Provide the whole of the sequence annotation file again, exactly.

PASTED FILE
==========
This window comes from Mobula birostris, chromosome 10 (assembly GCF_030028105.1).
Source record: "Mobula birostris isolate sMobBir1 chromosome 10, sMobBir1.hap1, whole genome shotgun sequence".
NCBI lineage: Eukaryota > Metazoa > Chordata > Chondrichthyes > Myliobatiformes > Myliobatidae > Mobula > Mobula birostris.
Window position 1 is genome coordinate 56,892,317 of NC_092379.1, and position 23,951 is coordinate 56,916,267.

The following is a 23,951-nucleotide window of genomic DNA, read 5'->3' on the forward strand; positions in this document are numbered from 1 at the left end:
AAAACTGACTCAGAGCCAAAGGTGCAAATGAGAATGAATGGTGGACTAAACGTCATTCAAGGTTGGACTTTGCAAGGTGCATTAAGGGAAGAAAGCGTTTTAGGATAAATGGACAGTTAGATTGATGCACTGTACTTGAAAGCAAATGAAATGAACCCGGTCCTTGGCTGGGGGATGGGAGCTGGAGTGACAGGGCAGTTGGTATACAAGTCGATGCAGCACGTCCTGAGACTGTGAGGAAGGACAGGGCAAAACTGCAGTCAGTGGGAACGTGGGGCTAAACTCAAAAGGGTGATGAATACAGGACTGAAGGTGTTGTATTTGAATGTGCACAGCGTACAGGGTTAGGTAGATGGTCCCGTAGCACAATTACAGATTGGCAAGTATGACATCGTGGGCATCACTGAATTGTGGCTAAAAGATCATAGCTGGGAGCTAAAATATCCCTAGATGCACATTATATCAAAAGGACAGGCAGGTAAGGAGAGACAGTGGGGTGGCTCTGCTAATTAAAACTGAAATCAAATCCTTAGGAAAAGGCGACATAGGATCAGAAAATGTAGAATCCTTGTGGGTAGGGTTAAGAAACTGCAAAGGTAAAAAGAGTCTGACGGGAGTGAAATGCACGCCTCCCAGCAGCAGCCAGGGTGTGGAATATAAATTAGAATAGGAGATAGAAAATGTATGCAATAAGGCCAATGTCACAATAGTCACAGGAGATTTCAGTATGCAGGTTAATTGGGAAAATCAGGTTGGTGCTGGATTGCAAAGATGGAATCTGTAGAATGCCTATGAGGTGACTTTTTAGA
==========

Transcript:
This window comes from Mobula birostris, chromosome 10 (assembly GCF_030028105.1).
Source record: "Mobula birostris isolate sMobBir1 chromosome 10, sMobBir1.hap1, whole genome shotgun sequence".
NCBI lineage: Eukaryota > Metazoa > Chordata > Chondrichthyes > Myliobatiformes > Myliobatidae > Mobula > Mobula birostris.
Window position 1 is genome coordinate 56,892,317 of NC_092379.1, and position 23,951 is coordinate 56,916,267.

The following is a 23,951-nucleotide window of genomic DNA, read 5'->3' on the forward strand; positions in this document are numbered from 1 at the left end:
AAAACTGACTCAGAGCCAAAGGTGCAAATGAGAATGAATGGTGGACTAAACGTCATTCAAGGTTGGACTTTGCAAGGTGCATTAAGGGAAGAAAGCGTTTTAGGATAAATGGACAGTTAGATTGATGCACTGTACTTGAAAGCAAATGAAATGAACCCGGTCCTTGGCTGGGGGATGGGAGCTGGAGTGACAGGGCAGTTGGTATACAAGTCGATGCAGCACGTCCTGAGACTGTGAGGAAGGACAGGGCAAAACTGCAGTCAGTGGGAACGTGGGGCTAAACTCAAAAGGGTGATGAATACAGGACTGAAGGTGTTGTATTTGAATGTGCACAGCGTACAGGGTTAGGTAGATGGTCCCGTAGCACAATTACAGATTGGCAAGTATGACATCGTGGGCATCACTGAATTGTGGCTAAAAGATCATAGCTGGGAGCTAAAATATCCCTAGATGCACATTATATCAAAAGGACAGGCAGGTAAGGAGAGACAGTGGGGTGGCTCTGCTAATTAAAACTGAAATCAAATCCTTAGGAAAAGGCGACATAGGATCAGAAAATGTAGAATCCTTGTGGGTAGGGTTAAGAAACTGCAAAGGTAAAAAGAGTCTGACGGGAGTGAAATGCACGCCTCCCAGCAGCAGCCAGGGTGTGGAATATAAATTAGAATAGGAGATAGAAAATGTATGCAATAAGGCCAATGTCACAATAGTCACAGGAGATTTCAGTATGCAGGTTAATTGGGAAAATCAGGTTGGTGCTGGATTGCAAAGATGGAATCTGTAGAATGCCTATGAGGTGACTTTTTAGA